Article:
Senator Francis Tolentino said that having a more comprehensive and easy to understand weather forecast will somehow help lessen casualties during times of calamities brought by severe weather conditions.

Tolentino made the remarks as the country remembers the lives lost during the ill-fated devastation of Super Typhoon Yolanda (International codename: Haiyan) exactly nine years ago.

According to the legislator, the use of technical terms — although standard practice in the scientific and academic community — by the state weather bureau PAGASA during its weather forecasts has made it difficult for ordinary citizens and even local government officials to understand these terms and grasp their underlying concepts. It’s about time that they are made more accessible to the layman and their understanding more widespread.

“‘Yung wikang Ingles kasi, sa mga scientist lang ‘yon eh.”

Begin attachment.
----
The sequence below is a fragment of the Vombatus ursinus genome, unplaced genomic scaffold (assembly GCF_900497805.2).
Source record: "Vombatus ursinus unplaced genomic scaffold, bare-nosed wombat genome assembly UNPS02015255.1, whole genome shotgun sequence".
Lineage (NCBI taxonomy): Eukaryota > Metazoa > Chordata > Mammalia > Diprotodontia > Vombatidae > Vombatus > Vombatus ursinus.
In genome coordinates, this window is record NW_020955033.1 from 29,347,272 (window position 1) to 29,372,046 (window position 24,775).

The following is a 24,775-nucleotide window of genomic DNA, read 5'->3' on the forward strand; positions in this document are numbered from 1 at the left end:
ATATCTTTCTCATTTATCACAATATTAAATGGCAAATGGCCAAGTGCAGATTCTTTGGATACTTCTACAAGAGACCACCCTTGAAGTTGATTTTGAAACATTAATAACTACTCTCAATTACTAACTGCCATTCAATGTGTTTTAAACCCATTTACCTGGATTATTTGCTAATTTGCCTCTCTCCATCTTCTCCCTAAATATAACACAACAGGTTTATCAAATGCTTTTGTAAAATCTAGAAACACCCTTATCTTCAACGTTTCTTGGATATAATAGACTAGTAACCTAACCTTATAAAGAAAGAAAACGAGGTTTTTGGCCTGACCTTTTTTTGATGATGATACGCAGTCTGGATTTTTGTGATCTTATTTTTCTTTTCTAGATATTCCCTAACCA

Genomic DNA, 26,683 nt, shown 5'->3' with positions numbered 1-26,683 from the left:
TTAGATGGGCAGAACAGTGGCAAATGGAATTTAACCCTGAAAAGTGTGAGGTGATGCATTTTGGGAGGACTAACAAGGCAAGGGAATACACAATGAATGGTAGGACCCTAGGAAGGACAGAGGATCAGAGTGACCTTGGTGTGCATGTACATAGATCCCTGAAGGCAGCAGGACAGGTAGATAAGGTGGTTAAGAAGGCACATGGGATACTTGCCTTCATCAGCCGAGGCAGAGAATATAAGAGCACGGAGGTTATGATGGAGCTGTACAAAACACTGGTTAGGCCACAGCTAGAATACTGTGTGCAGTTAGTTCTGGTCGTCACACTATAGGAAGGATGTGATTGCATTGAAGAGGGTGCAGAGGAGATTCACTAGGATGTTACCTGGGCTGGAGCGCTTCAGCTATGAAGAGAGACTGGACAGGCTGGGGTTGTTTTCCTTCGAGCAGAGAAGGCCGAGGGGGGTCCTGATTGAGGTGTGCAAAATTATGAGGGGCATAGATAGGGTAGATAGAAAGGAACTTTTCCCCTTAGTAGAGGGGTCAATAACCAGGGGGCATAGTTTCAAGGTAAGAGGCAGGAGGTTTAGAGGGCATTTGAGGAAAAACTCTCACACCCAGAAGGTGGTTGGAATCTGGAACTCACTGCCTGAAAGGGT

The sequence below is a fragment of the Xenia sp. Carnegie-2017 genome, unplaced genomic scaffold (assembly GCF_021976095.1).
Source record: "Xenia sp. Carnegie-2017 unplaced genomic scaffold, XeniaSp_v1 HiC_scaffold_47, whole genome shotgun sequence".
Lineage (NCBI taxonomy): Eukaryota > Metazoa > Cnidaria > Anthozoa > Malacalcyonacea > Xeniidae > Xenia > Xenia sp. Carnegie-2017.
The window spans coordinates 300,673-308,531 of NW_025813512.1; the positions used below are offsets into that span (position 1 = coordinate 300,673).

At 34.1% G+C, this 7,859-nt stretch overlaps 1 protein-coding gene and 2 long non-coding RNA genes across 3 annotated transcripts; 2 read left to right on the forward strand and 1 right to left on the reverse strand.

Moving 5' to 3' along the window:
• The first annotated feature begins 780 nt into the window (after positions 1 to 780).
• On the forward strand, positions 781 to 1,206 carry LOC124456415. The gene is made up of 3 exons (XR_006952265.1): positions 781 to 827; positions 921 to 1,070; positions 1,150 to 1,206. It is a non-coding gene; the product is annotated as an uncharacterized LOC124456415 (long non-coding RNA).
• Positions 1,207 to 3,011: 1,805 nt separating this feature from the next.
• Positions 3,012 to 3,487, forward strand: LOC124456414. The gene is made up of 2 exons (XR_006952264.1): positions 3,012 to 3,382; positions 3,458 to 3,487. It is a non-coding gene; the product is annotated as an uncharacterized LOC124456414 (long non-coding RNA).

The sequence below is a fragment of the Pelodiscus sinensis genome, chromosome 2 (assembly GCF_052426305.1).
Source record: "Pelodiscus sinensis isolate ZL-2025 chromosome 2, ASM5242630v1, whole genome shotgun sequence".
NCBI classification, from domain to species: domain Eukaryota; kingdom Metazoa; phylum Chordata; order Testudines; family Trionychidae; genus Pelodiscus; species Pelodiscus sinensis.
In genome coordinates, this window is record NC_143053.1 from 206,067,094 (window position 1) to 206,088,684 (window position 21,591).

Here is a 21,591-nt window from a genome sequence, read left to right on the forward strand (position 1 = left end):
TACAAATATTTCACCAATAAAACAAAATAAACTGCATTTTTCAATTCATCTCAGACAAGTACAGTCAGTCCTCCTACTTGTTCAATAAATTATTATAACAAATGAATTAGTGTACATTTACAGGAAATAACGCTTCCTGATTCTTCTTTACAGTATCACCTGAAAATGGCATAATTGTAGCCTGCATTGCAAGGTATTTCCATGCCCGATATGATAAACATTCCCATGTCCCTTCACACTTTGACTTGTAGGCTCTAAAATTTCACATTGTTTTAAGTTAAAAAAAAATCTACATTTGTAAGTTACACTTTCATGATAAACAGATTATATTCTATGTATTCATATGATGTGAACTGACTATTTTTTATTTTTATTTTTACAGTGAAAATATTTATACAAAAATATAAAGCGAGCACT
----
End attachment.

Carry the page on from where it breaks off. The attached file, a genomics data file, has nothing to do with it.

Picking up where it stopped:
“Siguro sa PAGASA baguhin na ‘yung lenggwahe nila – baguhin na para maintindihan ng ating mga kababayan… halimbawa: ganitong oras, one hundred-fifty thousand drums ang babagsak — walang ganon eh. ‘Yung wikang Ingles kasi, sa mga scientist lang ‘yon eh. Dapat malaman ng ating mga ordinaryong kababayan,” the lawmaker explained.

The senator cited the incident days prior to the impact of Yolanda in November 2013, in which the people of Tacloban City and other provinces in the Eastern Visayas Region failed to prepare for the anticipated giant storm surge since the said terminology wasn’t explained properly using layman’s language.

The tsunami-like surge has led to the death of more than 5,000 individuals in Region 8 alone.

The former chairman of the Metropolitan Manila Development Authority (MMDA) personally witnessed the catastrophic devastation of Yolanda in Tacloban City, being one of the first responders after the typhoon’s deadly onslaught.

“Important ‘yung communication every time there’s a severe weather condition.”

He added that the reported multiple casualties in the Bangsamoro Autonomous Region in Muslim Mindanao (BARMM) due to massive flashfloods brought by Tropical Storm Paeng could have been avoided if the rain fall warning alert system has been properly explained to its residents.

“Equally important ‘yung communication every time there’s a severe weather condition – the information being disseminated, as well as the choice of language so that people can easily understand it,” Tolentino explained.



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